Category Archives: reading

A water color of a single red rose, growing in the middle of a spooky cemetery at night.

Favorite Author

If frequency, or number of books read is any indication, then my favorite author is clearly Stephen King. And, even without counting, if you asked me, that’s the answer I’d give you.

I can’t say I’ve loved all of this books. However, I read the entire Dark Tower series twice. I also really enjoyed The Talisman, Misery, and many, many others. One of his most recent novels, Fairy Tale, is excellent.

Coming in a distant second is Piers Anthony. I read approximately 24 of the Xanth novels. I feel like I read a few more than that, but I think the names might be familiar because I had intended to read them, not because I actually did. Xanth #47 will be published this year, so it looks like I have some catching up to do! I also loved The Incarnations of Immortality series, as well as some of his other, shorter series, although I’m not sure I finished those either.

Third on the list is Louise Penny, with the beloved Inspector Gamache books, followed by Diana Gabaldon, author of the Outlander series, which I adore.

Today’s art is Stephen King inspired, a water color of a single red rose, growing in the middle of a spooky cemetery at night.

Today’s #Bloganuary prompt: Who is your favorite author and why?

Books That Changed My Life

This is an interesting prompt for me. The answer to the question “Has a book changed your life?” is clearly yes. The interesting parts lie in what books, and how.

In high school, my English teacher gave me Watership Down and The Sound and The Fury to read for book reports. I loved the former, it’s one of my all-time favorite books, and I was not too fond of the latter. However, both deepened my appreciation for the English language and literature–both capital L Literature and regular old literature.

The most recently impactful book would have to be Adam Grant’s Think Again. I was going through a rough time at my job, and I was in the process of interviewing for my now-current job with Automattic. This book gave me the courage to re-think my situation and to make the bold leap to leave a company I’d been with for 15 years.

A book in progress that I feel will be highly impactful when I finish and put it into practice is Dare to Lead by Brené Brown. I’ll be sharing a review with my thoughts on this one soon.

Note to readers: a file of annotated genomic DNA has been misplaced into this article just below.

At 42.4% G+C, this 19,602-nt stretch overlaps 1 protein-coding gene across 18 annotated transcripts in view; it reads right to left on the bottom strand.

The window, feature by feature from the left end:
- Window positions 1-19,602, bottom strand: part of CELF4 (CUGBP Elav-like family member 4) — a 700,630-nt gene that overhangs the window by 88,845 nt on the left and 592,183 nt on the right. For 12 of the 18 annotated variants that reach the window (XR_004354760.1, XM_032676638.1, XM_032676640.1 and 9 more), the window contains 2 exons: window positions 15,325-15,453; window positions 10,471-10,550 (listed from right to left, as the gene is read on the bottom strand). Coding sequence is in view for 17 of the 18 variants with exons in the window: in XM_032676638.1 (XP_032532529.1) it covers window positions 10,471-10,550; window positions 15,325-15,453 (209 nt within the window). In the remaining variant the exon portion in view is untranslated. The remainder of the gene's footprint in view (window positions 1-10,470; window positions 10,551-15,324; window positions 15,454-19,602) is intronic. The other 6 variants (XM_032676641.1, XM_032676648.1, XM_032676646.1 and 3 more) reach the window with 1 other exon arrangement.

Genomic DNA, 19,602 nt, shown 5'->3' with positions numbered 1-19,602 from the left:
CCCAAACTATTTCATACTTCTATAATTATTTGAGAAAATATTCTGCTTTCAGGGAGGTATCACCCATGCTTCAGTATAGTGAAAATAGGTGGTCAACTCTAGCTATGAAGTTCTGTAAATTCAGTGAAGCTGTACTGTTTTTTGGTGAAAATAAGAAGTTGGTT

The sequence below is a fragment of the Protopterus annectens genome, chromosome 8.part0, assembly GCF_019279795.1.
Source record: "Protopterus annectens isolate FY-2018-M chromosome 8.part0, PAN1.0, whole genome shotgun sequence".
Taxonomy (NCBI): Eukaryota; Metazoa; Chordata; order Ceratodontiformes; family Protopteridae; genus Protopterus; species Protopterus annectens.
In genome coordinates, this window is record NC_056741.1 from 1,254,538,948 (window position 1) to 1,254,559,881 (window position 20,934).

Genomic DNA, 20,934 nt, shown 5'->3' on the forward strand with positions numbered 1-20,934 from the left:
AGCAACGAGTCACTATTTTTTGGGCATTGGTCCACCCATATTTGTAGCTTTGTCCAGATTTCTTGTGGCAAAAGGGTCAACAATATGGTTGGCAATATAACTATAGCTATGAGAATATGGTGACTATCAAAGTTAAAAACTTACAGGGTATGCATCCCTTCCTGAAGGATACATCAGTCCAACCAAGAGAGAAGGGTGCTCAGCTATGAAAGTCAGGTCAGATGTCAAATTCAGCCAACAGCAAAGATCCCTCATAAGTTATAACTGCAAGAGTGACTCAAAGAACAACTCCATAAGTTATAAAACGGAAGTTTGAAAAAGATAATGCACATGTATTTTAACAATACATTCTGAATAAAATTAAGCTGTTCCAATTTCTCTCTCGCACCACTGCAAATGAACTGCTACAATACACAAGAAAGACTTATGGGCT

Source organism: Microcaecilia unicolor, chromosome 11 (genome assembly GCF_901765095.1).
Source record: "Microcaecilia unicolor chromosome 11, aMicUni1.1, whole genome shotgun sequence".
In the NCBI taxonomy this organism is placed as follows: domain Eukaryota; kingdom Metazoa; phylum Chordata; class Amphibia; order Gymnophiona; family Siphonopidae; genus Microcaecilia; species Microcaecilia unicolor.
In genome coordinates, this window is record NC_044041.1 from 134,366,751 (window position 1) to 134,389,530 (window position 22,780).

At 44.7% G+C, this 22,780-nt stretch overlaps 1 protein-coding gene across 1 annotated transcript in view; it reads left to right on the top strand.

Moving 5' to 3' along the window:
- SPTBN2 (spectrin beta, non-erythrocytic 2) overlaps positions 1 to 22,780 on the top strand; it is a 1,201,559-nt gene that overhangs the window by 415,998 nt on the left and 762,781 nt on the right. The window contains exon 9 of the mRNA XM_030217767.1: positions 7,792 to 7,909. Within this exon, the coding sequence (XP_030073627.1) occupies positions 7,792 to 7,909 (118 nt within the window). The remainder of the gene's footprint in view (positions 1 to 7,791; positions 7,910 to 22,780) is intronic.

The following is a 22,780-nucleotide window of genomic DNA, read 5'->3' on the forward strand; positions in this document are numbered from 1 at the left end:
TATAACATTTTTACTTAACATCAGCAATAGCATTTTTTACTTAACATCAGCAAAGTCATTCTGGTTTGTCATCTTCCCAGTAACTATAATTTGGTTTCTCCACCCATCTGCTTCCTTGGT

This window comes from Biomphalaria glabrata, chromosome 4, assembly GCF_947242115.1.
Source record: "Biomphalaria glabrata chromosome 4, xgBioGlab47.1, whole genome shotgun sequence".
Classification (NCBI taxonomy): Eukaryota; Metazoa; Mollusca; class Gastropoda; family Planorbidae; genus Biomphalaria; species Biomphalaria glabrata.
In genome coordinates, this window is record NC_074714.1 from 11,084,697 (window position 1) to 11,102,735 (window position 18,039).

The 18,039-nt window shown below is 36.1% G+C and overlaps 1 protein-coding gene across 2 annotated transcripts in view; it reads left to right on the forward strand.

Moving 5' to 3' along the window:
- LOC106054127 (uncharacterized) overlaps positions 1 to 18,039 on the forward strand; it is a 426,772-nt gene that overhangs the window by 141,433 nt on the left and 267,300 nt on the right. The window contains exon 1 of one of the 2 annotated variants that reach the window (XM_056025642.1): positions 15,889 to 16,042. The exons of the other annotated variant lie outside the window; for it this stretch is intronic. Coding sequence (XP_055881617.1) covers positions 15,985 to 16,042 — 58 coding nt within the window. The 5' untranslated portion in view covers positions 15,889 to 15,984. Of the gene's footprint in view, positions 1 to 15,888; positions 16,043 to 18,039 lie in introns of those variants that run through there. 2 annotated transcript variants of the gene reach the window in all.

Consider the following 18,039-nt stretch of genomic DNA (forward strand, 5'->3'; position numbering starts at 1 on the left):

Other impactful books are the books that inspired my Four Pillars of Health series:

Also, I feel that any book well read changes me. As I read, I absorb a little bit of it, and I may change in myriad ways. I learn, and I become curious about new and different topics.

And lastly, I would be remiss not to mention The Animal Manifesto, which is partly responsible for my decision to become a vegetarian.

Today’s #Bloganuary prompt: Has a book changed your life?

Reading challenge complete!

I’ve reached my reading goal of 20,000 pages (and then some) with a few days to spare!

This year, I set a reading goal based on pages instead of number of books. Since book length can be so variable, pages seems like a better comparison of how much I’m reading, year over year.

Also, a goal based on the number of books caused some bad behaviors. I was avoiding really long books and reading a lot of short stories or novellas towards the end of the year, just to keep the book count high.

This year, my longest read was The Golem and the Jinni, at 819 pages. My shortest read was A Gift from the Sea, at 130. That’s quite a difference!

In 2020, I read 104 books but only 800 pages more than the year before, when I read 82 books. In 2013, I read seven more books than in 2014, but only 250 pages more. In 2016, I read one book more than the previous year, but actually came in with 650 fewer pages!

Looking at this data, it seems clear that counting the number of books is misleading!

Now that I am no longer hyper-focused on book counts, I’m looking forward to jumping into some longer picks. For 2023, I want to re-read The Stand (1,358 pages), and finally get around to the latest Outlander novel, Go Tell the Bees that I am Gone (960 pages).

Bonus trivia! According to Goodreads, the longest book I’ve ever read is A Breath of Snow and Ashes (Outlander #6). I’ve read 18 other books that have over 1,000 pages (four of those are Outlander novels, another four are Stephen King, and three are GoT novels).

What are you looking forward to reading in 2023?

Book Cover forEmily Wilde's Encyclopaedia of Faeries by Heather Fawcett

Emily Wilde’s Encyclopaedia of Faeries

Emily Wilde is a professor and the leading expert on faeries. She is compiling the world’s first-ever first encyclopaedia of faeries. She is most herself while researching or in the company of books and doesn’t seem to fit in with others.

Emily travels to a remote village to complete her encyclopaedia, where she is joined by a colleague/rival, Wendell Bambleby–much to her displeasure. Wendell is the opposite of Emily in many ways. Where she is unkempt and lacking in fashion, Wendell is stylish and sophisticated. Where Emily has alienated the locals, Wendell makes fast friends. And it’s a good thing he does, otherwise these two would be in big trouble!

This book fell short for me because it centers on Emily and her research and spends less time directly on faeries. While faerie lore and stories are sprinkled throughout, I prefer when the faeries and their world are front and center. I will admit though, that I enjoyed it a lot more than I expected.

This book is perfect if you’re looking for something new, like books about socially awkward people, and (of course) if you like books about faeries.

Rating: 4 out of 5.

Thanks to NetGalley and Random House Publishing Group – Ballantine, Del Rey for an advance copy in exchange for sharing my opinions. All opinions in this review are my own.